Abby Johnson grew up in a Christian home, raised to be kind and honest, to work hard, and to always do her best in school. She excelled in her Texas hAbby Johnson grew up in a Christian home, raised to be kind and honest, to work hard, and to always do her best in school. She excelled in her Texas high school and excitedly went on to college at Texas A&M University. While there, she felt overwhelmed, as many young college students often do, and her choices began to affect her negatively. Abby began dating an older guy and became pregnant. She was confused and lost, unsure what to do or how to handle the situation. Her boyfriend wasn’t supportive and simply assumed Abby would have an abortion. He drove her to an abortion clinic in Houston, and the deed was done. She would later become pregnant by him again, and that pregnancy resulted in another abortion.
Abby met Planned Parenthood staffers at a campus volunteer day at A&M and was taken in by their promises of health care services for women. She worked as a clinic escort and later as a counselor for them, thinking she was helping women, all while knowing that her parents didn’t approve of her choices, and knew she wasn’t doing what they’d raised her to do.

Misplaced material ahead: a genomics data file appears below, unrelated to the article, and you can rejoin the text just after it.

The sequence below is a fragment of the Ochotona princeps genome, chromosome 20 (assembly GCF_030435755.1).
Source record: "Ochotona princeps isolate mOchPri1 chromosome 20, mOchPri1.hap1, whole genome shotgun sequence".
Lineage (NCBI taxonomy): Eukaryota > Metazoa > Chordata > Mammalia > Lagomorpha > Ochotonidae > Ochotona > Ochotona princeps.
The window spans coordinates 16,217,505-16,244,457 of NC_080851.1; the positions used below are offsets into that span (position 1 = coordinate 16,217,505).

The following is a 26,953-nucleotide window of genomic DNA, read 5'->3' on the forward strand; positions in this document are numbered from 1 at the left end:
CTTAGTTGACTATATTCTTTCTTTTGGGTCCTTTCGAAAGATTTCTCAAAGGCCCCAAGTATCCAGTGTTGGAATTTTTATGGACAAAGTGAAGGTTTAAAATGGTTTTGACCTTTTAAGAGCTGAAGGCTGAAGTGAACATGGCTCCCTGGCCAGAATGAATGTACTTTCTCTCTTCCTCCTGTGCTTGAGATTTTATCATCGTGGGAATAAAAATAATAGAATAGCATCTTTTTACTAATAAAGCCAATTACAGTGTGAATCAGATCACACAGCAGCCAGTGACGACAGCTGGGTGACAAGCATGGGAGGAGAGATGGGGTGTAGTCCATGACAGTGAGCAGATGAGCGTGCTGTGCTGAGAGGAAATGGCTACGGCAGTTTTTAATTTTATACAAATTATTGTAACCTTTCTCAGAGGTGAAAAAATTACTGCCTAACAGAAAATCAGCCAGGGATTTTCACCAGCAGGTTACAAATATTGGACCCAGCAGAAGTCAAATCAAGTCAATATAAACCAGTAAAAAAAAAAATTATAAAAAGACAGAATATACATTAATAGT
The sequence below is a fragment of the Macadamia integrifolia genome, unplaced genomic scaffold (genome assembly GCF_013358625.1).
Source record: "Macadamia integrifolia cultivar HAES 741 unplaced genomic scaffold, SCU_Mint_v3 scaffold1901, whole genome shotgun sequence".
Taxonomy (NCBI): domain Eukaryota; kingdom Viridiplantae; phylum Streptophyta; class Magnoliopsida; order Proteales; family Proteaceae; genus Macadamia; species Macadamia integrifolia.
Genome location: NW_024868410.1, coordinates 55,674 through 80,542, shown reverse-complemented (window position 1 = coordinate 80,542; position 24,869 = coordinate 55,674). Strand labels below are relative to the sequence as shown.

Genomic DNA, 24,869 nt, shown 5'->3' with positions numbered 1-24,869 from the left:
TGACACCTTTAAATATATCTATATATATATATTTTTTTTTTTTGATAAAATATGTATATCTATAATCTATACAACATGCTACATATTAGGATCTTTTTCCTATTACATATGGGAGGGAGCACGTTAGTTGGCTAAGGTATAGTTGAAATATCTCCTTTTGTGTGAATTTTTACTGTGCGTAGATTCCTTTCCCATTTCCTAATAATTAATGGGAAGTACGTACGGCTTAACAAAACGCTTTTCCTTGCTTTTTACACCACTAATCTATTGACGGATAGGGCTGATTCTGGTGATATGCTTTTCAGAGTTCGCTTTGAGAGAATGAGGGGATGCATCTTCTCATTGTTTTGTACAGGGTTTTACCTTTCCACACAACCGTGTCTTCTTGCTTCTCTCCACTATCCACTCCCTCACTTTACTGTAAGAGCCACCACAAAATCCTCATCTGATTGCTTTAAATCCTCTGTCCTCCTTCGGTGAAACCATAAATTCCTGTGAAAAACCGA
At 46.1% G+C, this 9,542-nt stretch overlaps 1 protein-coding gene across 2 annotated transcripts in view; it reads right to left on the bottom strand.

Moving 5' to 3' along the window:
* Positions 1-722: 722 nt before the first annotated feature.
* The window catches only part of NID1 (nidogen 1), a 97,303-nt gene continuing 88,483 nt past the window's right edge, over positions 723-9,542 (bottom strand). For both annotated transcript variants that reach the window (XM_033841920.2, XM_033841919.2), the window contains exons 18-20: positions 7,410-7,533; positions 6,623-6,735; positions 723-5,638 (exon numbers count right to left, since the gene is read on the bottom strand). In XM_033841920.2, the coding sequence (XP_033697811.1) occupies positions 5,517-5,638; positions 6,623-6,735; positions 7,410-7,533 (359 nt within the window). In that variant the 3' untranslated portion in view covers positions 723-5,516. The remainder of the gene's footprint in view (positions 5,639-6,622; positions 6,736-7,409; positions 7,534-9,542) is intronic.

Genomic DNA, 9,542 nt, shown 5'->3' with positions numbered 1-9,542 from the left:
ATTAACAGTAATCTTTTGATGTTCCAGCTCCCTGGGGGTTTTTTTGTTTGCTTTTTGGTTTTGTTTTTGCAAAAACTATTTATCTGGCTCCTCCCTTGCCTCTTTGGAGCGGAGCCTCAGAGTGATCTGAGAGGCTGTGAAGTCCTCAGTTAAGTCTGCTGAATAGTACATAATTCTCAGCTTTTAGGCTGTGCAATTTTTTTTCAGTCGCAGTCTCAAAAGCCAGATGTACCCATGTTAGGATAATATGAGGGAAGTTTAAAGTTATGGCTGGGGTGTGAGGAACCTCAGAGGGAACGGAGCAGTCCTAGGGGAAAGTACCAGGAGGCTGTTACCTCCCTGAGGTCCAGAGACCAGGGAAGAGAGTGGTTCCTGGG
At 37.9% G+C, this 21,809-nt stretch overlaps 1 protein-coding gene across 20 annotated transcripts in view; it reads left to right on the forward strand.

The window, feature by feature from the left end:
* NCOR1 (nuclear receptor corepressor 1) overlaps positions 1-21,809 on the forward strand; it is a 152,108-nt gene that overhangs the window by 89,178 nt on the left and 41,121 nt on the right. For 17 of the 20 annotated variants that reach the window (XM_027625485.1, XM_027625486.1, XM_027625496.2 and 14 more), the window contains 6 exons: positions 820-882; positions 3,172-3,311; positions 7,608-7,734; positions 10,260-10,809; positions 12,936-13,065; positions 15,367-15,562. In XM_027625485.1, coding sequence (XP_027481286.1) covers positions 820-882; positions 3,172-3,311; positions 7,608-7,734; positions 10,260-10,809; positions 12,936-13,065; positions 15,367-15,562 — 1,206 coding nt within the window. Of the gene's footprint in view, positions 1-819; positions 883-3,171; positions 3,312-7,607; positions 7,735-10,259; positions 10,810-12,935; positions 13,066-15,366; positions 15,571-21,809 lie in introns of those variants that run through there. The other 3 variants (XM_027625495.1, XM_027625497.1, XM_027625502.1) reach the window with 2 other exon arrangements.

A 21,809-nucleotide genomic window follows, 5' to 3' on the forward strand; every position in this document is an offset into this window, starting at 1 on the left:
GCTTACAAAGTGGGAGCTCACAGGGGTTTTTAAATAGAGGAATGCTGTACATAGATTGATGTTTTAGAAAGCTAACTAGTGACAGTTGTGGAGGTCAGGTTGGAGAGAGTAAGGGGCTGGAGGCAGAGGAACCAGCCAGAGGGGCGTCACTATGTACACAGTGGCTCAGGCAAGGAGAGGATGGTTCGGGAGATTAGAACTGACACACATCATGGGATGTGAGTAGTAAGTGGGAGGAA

She rose through the ranks of Planned Parenthood, eventually becoming director of the office she’d first volunteered at. She married a longtime friend, gave birth to their daughter, Grace, and worked on her master’s degree in counseling. Even though her parents and husband did not support her career, she forged ahead, certain what she was doing was right.
But, just outside the clinic’s fence, there were always pro-lifers praying. There were the typical loud and harassing ones, with the large photos of mangled baby bodies, but the ones that caught Abby’s attention were the quiet ones who just stood there praying. One, named Elizabeth, struck up conversations with Abby and over time won her trust. Elizabeth prayed for Abby, and one day gave her flowers with a Bible verse and promise of prayer attached. Abby thought this gesture was odd, but kept the card and never forgot Elizabeth.